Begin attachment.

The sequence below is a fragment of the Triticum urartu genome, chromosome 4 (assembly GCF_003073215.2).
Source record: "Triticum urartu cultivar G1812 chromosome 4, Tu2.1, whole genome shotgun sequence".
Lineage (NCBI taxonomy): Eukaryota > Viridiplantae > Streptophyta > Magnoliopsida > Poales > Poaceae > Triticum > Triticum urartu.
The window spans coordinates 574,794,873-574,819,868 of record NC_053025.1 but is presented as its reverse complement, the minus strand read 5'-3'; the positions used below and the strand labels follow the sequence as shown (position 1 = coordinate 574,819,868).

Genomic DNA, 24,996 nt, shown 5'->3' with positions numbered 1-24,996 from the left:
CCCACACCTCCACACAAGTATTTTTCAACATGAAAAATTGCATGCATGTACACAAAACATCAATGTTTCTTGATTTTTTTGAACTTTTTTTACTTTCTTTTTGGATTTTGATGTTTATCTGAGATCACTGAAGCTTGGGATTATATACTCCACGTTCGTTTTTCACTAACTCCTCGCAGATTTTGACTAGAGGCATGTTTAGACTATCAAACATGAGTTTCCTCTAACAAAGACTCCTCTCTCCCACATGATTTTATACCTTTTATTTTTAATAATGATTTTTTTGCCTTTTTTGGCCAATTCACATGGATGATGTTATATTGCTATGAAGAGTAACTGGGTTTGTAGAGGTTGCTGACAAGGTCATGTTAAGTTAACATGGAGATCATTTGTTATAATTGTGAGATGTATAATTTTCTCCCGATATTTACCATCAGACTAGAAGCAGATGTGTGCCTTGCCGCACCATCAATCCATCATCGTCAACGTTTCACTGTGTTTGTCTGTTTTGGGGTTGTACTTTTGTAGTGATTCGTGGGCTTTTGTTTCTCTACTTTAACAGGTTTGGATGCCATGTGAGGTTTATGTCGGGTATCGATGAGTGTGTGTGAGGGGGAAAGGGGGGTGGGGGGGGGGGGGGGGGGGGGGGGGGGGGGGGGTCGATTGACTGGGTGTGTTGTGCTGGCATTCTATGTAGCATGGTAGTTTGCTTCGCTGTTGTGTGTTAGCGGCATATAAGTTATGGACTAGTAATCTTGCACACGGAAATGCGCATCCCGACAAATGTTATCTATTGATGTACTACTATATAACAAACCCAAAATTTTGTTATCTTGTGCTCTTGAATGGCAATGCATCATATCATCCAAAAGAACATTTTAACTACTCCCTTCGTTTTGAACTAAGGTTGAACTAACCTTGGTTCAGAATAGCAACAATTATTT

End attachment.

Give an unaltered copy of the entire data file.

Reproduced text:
The sequence below is a fragment of the Triticum urartu genome, chromosome 4 (assembly GCF_003073215.2).
Source record: "Triticum urartu cultivar G1812 chromosome 4, Tu2.1, whole genome shotgun sequence".
Lineage (NCBI taxonomy): Eukaryota > Viridiplantae > Streptophyta > Magnoliopsida > Poales > Poaceae > Triticum > Triticum urartu.
The window spans coordinates 574,794,873-574,819,868 of record NC_053025.1 but is presented as its reverse complement, the minus strand read 5'-3'; the positions used below and the strand labels follow the sequence as shown (position 1 = coordinate 574,819,868).

Genomic DNA, 24,996 nt, shown 5'->3' with positions numbered 1-24,996 from the left:
CCCACACCTCCACACAAGTATTTTTCAACATGAAAAATTGCATGCATGTACACAAAACATCAATGTTTCTTGATTTTTTTGAACTTTTTTTACTTTCTTTTTGGATTTTGATGTTTATCTGAGATCACTGAAGCTTGGGATTATATACTCCACGTTCGTTTTTCACTAACTCCTCGCAGATTTTGACTAGAGGCATGTTTAGACTATCAAACATGAGTTTCCTCTAACAAAGACTCCTCTCTCCCACATGATTTTATACCTTTTATTTTTAATAATGATTTTTTTGCCTTTTTTGGCCAATTCACATGGATGATGTTATATTGCTATGAAGAGTAACTGGGTTTGTAGAGGTTGCTGACAAGGTCATGTTAAGTTAACATGGAGATCATTTGTTATAATTGTGAGATGTATAATTTTCTCCCGATATTTACCATCAGACTAGAAGCAGATGTGTGCCTTGCCGCACCATCAATCCATCATCGTCAACGTTTCACTGTGTTTGTCTGTTTTGGGGTTGTACTTTTGTAGTGATTCGTGGGCTTTTGTTTCTCTACTTTAACAGGTTTGGATGCCATGTGAGGTTTATGTCGGGTATCGATGAGTGTGTGTGAGGGGGAAAGGGGGGTGGGGGGGGGGGGGGGGGGGGGGGGGGGGGGGGGTCGATTGACTGGGTGTGTTGTGCTGGCATTCTATGTAGCATGGTAGTTTGCTTCGCTGTTGTGTGTTAGCGGCATATAAGTTATGGACTAGTAATCTTGCACACGGAAATGCGCATCCCGACAAATGTTATCTATTGATGTACTACTATATAACAAACCCAAAATTTTGTTATCTTGTGCTCTTGAATGGCAATGCATCATATCATCCAAAAGAACATTTTAACTACTCCCTTCGTTTTGAACTAAGGTTGAACTAACCTTGGTTCAGAATAGCAACAATTATTT